There’s application there galore. In our day of wanting to find unity with other Christians and other denominations, many evangelicals have essentially given up solid food in the process. Whereas in former days, denominations issued large and weighty confessions of faith and catechisms to summarize their convictions from Scripture, nowadays a half page statement of faith seems increasingly common among certain churches. The idea is often to affirm the essentials, which is fine to a degree, but not if that results in you only ever teaching the essentials. We need churches and pastors and elders who teach more than just the essentials, and that means they need to be well grounded in these harder to understand doctrines. That unfortunately means there will surely be divisions in denominations until Christ returns, because of the disagreements that exist in the church over some of these harder to understand doctrines. But to sacrifice the solid food to only have milk for the sake of unity is surely not a Biblical option.

So then, another aspect of spiritual maturity is that such a person is able to teach. I would clarify here that this does not mean that spiritual maturity means you have to become a teacher in an official sense like a pastor or an elder or a seminary professor. Certainly, there are some who are gifted and called for that purpose. But the Bible shows a role that looks for every lay person to aspire to be competent to counsel and teach others in a certain capacity. For example, Titus 2 speaks of the older women teaching the younger women things like how to love their husbands and children and how to conduct themselves in the home. In Romans 15:4, Paul speaks of how the Roman Christians were able to instruct and admonish each other, which he connects with the fact that they had grown in knowledge. Later in this letter of Hebrews, in 10:24-25 it speaks of how Christians should be able to exhort each other and spur each other on in love and good works. This is an aspect of spiritual maturity. That we become more able to speak God’s Word to one another in ways that encourage, build up, admonish, etc. This does not mean we stop being students and disciples. But it does mean that we share with others the things we have been learning as students and disciples. This is part of spiritual maturity.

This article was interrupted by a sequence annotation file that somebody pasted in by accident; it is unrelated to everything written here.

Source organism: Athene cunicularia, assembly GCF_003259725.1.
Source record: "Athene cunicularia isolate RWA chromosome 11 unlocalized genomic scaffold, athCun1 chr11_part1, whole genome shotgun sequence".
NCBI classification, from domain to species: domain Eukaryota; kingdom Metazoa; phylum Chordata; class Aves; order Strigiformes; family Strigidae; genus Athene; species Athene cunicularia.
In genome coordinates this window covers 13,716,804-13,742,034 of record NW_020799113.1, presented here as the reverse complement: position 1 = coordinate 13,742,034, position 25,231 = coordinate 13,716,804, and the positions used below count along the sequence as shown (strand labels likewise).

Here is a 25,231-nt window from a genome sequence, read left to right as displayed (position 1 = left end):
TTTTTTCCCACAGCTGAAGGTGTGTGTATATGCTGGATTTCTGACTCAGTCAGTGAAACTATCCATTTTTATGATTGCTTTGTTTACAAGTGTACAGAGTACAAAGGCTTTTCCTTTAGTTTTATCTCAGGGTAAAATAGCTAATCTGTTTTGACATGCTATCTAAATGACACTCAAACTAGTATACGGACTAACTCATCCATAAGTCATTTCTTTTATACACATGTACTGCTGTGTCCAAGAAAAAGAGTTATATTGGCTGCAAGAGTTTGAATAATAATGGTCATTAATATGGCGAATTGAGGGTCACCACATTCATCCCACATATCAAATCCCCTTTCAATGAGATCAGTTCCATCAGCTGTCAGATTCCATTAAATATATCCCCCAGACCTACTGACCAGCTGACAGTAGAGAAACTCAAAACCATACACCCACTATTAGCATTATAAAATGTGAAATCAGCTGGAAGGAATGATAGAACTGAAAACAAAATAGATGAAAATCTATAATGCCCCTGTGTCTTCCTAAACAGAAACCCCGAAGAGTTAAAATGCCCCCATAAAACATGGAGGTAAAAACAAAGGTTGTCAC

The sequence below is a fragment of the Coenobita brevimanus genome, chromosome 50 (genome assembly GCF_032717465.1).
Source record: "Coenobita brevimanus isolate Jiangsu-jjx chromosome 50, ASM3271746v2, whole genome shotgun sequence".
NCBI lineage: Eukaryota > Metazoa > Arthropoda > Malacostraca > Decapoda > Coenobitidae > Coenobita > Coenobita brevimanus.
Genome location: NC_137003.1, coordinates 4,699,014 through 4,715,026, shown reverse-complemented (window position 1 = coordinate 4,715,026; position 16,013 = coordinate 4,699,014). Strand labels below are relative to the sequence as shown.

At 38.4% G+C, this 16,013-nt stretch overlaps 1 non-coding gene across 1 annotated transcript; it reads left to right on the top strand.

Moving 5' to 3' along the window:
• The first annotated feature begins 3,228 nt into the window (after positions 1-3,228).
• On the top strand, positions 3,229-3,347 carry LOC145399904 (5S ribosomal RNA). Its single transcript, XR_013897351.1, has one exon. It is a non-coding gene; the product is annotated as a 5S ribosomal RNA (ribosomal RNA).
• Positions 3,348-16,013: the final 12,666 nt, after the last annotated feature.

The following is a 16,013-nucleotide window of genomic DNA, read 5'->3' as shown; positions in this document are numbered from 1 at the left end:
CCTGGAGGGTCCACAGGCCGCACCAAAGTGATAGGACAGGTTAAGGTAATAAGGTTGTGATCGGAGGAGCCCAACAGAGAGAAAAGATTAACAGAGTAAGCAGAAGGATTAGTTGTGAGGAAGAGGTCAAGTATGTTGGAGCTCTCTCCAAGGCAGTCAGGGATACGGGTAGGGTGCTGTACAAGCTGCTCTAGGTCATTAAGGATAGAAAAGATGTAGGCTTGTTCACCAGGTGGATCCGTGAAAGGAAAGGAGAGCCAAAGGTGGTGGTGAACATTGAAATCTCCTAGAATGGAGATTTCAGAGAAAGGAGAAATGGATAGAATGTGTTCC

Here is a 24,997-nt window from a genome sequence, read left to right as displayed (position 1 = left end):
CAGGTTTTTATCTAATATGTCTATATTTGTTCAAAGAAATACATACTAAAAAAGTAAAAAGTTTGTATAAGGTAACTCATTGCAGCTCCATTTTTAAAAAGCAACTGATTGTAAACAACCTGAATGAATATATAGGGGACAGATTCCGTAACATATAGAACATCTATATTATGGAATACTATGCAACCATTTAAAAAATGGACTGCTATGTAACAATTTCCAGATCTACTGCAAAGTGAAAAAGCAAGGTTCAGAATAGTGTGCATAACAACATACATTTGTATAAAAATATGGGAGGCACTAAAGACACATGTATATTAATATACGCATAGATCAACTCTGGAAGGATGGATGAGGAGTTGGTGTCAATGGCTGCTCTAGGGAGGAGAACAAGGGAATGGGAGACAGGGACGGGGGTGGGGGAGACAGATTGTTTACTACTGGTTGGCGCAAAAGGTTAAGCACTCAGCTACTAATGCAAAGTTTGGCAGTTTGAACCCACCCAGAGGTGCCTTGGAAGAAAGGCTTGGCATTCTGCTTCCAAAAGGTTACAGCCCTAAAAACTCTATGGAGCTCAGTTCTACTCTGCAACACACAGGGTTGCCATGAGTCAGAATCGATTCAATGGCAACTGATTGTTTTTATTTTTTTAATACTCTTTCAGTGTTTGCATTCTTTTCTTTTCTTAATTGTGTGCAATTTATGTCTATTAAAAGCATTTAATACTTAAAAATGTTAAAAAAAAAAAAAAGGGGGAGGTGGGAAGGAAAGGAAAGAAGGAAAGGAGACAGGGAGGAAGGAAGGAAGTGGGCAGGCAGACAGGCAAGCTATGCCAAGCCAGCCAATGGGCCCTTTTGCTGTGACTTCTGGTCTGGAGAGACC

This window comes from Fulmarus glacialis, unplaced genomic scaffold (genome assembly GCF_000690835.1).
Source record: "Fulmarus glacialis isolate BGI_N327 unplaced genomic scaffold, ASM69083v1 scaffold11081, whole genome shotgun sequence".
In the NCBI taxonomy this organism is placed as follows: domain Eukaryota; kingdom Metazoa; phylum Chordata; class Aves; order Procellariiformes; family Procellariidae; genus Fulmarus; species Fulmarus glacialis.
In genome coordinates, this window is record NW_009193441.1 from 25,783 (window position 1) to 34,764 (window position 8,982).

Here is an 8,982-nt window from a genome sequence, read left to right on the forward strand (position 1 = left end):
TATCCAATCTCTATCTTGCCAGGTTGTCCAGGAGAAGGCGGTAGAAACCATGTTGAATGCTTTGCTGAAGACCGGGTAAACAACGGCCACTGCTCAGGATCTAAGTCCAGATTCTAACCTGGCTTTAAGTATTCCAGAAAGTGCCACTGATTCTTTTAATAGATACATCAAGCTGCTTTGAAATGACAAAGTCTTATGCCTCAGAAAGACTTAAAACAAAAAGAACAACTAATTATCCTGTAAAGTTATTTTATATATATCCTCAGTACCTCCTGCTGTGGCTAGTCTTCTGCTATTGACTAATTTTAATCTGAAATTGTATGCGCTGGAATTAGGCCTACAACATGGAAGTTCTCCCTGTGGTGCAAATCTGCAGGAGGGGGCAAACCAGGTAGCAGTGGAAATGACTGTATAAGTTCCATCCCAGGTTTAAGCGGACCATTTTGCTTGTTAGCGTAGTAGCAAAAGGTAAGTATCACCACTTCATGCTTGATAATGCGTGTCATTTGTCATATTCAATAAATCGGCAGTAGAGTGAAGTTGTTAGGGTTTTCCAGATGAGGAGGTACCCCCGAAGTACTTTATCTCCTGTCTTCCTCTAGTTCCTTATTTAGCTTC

The last aspect to mention here about spiritual maturity is the growth in spiritual discernment. We saw this in verses 13 and 14 in terms of the immature; now we are recognizing the opposite; that a growing Christian is becoming skilled in this word of righteousness; that they are having their senses exercised to discern both good and evil. I had mentioned for the immature, they needed to first learn the content of the Bible, then secondly how to interpret, and thirdly and finally how to apply it. That obviously is an ongoing and progressive thing. In other words, you don’t learn all the content of the Bible before you do any interpreting or applying. No, you are progressively learning some, then interpreting, then applying it. And you keep going through that process with more and more of Scripture. Then you go back to verses that you’ve studied before and do it again and learn more in the process.

Along these lines of applying what you’ve learned, this includes trying to put into practice what you’ve learned. We see this in verse 14 when it talks about this growth coming from use. As James says, it is not enough to just be hearers of the word, but also doers of the Word. This is a major aspect of growth and maturity: application means implementation and exercising of God’s Word. The Christian life is not merely an academic thing. Growth should bear fruit of godliness. This means that not only will you be able to know more of what is right and wrong, but also that you begin to choose and act in the right and not in the wrong. That’s growth!